The ambient lighting or weather conditions are the same in any montage I have made – stable! It can be overcast, rainy or sunny. I don’t care. Anything but changeable. Ideally you want the same lighting from the first frame to the last, otherwise it makes it very difficult to join the images together once working on the computer. I now always shoot this type of image with a digital camera. The first ones I made whilst at college in the early 1980’s were obviously on film and were much smaller scale – they were rarely more than 20-30 individual photographs arranged together. The ones I now produce can have anything from 200 up to 600 individual frames. With this number, you have to have similar contrast and colour balance.

Even with 600 images, speed is still needed. The basic set will be produced in around 60 minutes, with maybe additional key shots taken immediately afterwards. I never use a tripod, as I’m not trying to get a symmetrical line of frames for a seamless join. Actually, human error is a key part. One small aberration at the left of the frame will have a knock on effect on the right and vice versa. But this is part of the adventure. It creates distortions – and the fact that the angle of views are often 240 degrees to 360 degrees,  perspectives are deliberately false.

Underneath each image is a link which will reveal an animation in a new window, showing the construction of the photograph, from the first frame to last.

Myatt's Fields montage, 2010

Myatt's Fields montage, 2010

Myatt’s Fields – click to view animation

Catton Park montage, 2010

Catton Park montage, 2010

Catton Park – click to view animation

Sandall Park montage, 2010

Sandall Park montage, 2010

Sandall Park – click to view animation

My first montages were made from SX-70 Polaroids. They were slightly easier to join up as the prints were produced instantly and you knew immediately whether you needed to shoot more frames to complete the set. The following are made up from only four shots each.

Polaroid SX-70 montage 1, from 1980

Polaroid SX-70 montage 1, from 1980

Polaroid SX-70 montage 2, from 1980

Polaroid SX-70 montage 2, from 1980

With these images, I scratched the surface with sand paper as an experiment to reduce the gloss finish. I even remember setting fire to some to see what distortion effects I could achieve. Not normal practice, and I remember as a sheepish 19 year old trying to explain what the burning smell was to my mother. For those who are curious, they smell like  burning car tyres!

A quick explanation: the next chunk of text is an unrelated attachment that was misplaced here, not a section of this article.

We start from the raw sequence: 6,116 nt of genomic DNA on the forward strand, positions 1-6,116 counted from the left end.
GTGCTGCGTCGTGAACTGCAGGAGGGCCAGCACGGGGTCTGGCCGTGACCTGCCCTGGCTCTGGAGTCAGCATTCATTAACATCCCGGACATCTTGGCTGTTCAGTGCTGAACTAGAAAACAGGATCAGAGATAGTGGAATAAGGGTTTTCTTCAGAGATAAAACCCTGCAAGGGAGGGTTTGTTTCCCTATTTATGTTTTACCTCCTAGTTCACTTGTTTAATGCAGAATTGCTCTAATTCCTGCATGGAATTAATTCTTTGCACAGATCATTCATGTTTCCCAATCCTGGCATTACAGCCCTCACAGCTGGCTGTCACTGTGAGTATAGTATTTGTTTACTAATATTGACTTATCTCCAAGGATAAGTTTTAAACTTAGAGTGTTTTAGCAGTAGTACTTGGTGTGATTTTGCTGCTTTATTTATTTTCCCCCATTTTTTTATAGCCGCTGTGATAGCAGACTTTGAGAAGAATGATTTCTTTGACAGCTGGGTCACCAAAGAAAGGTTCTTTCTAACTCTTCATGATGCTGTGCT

The following sequence is from more recent work.

Kew montage 2, from New Views Exhibition, Kew Gardens 2004

Kew montage 2, from New Views Exhibition, Kew Gardens 2004

M40 junction 6 montage

M40 junction 6 montage

Trafalgar Square montage

Trafalgar Square montage

Kew Montage 2 was in the New Views Exhibition at Kew Gardens in 2004. Trafalgar Square and M40 Junction 6 appeared in the Garden Photographer of the year exhibitions in 2007 and 2008 respectively.

The parks images can be seen in the March issue of SAGA Magazine.

Garden and flower photography workshop

10 years, 2 months ago news, photography 1

For the last two years I have run various workshops on garden and flower photography, for both groups and individuals. On Sunday 2nd May this year, I teamed up with fellow Gardeners’ World photographer Jason Ingram, to host a course at the Royal Photographic Society in Bath.

We wanted a friendly atmosphere, so kept the whole day very informal. We discussed the equipment we use, as well as sharing some of the tips and tricks used by garden photographers. In the afternoon we ran a practical session, using a still life, to demonstrate the maxim, “Keep it simple.” With just a fabric background and a home made reflector, we shot the photos you see here. 

Lilac vase


clematis montana in vase


We also had a critique session, where we discussed the photographs brought to the course by the students. It was very interesting to see how Jason and I saw the images from different viewpoints and made different suggestions on how the work might be developed! 

The feedback we got suggested that everyone attending the workshop enjoyed themselves and felt they had gained valuable experience. As a result, we will be taking another course on 26th September.